The findings of the research are therefore promising and suggest that further research into the MBRP supervision approach is warranted.

Dialogical mindfulness in supervision role-play
Lars Andersson, Robert King and Lloyd Lalande

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7. BMA is effective for anxiety/depression and medically unexplained symptoms

The BodyMind Approach (BMA) is an effective intervention for patients suffering from anxiety/depression and at least one chronic medically unexplained symptom (MUS), increasing well-being and reducing anxiety/depression.

This is the conclusion of a pilot study to evaluate the outcomes of a 12-week group BMA intervention programme with patients suffering from anxiety/depression with at least one chronic (over two years) MUS.

The study also found that the intervention increased activity levels; provided more effective coping/functioning strategies; and reduced GP consultation, medication usage and symptom distress. All changes were maintained at three-month follow-up.

This study bears out the indication in the literature that integrating non-verbal and verbal approaches in therapeutic interventions for this population might be effective.

It is considered more socially acceptable to present with a variety of bodily symptoms than mental health ones. The BMA values the bodily symptom and enables understanding of symptoms by encouraging participation in a programme that does not solely address mental health or physical health, but a combination of both.

The BMA conducted within a non-stigmatising environment appears to give easier access to benefits, particularly for patients with chronic bodily symptoms and accompanying mental health needs.

By emphasising the body-felt sense from an experiential body-mind perspective, within a safe, supportive, skilfully facilitated group, participants with MUS can benefit in terms of well-being and reduction in symptom perception.

The intervention has much to offer this often termed ‘hard to reach’ population of patients. The contribution to the field emphasises that an integrated approach using both verbal and non-verbal psychotherapeutic techniques within a safe, learning group in a non-stigmatising setting can be particularly helpful to this population.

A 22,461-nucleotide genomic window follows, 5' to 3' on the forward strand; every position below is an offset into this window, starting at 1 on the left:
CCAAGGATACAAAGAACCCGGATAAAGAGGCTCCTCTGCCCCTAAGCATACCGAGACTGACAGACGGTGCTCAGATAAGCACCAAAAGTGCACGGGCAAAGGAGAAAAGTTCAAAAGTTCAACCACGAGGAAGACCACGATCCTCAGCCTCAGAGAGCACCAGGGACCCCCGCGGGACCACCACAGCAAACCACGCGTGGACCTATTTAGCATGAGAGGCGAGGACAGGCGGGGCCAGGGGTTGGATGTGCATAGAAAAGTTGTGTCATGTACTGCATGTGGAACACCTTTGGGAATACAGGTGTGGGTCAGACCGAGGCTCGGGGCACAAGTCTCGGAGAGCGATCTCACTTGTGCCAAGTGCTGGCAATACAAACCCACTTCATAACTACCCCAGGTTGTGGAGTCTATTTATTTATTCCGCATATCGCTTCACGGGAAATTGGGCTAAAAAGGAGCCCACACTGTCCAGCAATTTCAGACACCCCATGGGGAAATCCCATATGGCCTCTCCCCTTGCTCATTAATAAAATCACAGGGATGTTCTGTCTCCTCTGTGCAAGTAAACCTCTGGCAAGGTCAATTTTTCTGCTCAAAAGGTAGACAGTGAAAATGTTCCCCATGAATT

Change in the moving bodymind: Quantitative results from a pilot study on the use of the BodyMind Approach (BMA) to psychotherapeutic group work with patients with medically unexplained symptoms (MUSs)
Helen Payne and David Stott

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8. School counsellors require greater understanding of dyslexia

Counselling has a positive effect on the self-esteem of dyslexic students. However, more specialised training is needed to give school counsellors a full understanding of dyslexic clients, enabling them to successfully help them.

This is the conclusion of a Maltese study which sought to understand whether Maltese school counsellors are equipped to deal with dyslexic clients, consider whether specific strategies need to be used, and identify what positive effects, if any, counselling has on these clients.

The study indicated that Maltese school counsellors were aware that they needed more specific training to deal with dyslexic clients, because they felt that their training did not equip them with the necessary skills and information.